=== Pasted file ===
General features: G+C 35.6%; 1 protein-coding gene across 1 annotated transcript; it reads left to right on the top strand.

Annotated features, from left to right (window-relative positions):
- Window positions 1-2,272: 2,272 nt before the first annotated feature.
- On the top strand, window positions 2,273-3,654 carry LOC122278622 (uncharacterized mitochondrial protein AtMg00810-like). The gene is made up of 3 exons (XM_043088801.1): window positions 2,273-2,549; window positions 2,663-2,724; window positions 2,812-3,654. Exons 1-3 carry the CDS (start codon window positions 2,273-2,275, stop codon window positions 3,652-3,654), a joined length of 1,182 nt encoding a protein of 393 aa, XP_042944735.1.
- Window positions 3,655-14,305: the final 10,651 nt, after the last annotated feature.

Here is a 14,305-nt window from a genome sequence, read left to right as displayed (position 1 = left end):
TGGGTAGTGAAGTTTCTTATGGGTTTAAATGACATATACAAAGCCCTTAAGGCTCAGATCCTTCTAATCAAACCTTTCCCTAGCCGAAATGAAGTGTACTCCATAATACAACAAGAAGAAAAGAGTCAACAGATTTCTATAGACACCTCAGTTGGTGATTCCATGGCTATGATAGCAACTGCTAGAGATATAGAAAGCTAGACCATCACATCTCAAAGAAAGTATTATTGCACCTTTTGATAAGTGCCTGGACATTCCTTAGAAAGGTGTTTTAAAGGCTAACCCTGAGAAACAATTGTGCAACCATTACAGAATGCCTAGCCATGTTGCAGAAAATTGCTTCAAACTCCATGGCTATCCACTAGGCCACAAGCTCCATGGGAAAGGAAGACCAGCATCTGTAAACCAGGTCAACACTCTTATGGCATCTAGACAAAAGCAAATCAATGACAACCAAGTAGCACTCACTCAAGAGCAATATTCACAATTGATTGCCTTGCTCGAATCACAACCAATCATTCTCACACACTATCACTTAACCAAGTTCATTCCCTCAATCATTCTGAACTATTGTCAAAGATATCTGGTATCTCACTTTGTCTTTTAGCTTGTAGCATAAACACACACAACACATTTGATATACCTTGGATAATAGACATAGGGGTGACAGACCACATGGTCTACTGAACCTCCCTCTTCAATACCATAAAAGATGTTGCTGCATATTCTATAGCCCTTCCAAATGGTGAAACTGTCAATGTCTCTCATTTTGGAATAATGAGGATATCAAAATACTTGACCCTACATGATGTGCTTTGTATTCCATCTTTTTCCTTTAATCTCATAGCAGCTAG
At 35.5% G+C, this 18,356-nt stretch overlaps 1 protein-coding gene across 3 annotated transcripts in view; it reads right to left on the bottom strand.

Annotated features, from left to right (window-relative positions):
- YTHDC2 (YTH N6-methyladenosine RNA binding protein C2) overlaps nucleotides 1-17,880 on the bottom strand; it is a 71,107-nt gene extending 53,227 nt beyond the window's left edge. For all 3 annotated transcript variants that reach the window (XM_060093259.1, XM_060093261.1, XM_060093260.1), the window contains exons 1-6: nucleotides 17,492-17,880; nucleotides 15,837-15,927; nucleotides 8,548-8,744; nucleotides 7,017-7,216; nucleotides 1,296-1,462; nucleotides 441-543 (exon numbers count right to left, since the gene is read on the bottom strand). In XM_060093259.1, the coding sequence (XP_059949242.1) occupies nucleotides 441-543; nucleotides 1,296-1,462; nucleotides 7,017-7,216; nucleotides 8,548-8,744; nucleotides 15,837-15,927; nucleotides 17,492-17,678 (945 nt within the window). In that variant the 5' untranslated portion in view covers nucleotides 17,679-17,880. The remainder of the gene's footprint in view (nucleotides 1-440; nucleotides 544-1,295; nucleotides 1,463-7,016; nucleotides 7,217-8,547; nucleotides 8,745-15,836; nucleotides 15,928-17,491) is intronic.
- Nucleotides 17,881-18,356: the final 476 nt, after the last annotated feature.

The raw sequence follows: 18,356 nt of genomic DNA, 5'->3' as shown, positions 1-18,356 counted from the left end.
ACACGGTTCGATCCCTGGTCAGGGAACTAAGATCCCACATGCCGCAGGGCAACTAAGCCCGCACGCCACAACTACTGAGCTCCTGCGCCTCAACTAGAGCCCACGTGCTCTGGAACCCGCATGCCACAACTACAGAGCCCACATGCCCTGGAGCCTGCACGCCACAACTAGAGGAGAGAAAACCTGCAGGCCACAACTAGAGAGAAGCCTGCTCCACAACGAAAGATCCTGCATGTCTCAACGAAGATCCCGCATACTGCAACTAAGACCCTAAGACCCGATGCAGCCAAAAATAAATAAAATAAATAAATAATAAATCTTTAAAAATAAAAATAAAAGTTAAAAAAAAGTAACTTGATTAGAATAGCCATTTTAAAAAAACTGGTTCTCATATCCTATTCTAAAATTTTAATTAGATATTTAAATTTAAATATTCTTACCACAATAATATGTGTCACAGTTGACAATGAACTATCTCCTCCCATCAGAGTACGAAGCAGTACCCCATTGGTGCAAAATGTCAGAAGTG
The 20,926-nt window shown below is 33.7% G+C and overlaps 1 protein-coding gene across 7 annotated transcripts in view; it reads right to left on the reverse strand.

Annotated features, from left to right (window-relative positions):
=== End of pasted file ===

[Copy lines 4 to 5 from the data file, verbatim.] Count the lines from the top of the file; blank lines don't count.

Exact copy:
- On the top strand, window positions 2,273-3,654 carry LOC122278622 (uncharacterized mitochondrial protein AtMg00810-like). The gene is made up of 3 exons (XM_043088801.1): window positions 2,273-2,549; window positions 2,663-2,724; window positions 2,812-3,654. Exons 1-3 carry the CDS (start codon window positions 2,273-2,275, stop codon window positions 3,652-3,654), a joined length of 1,182 nt encoding a protein of 393 aa, XP_042944735.1.
- Window positions 3,655-14,305: the final 10,651 nt, after the last annotated feature.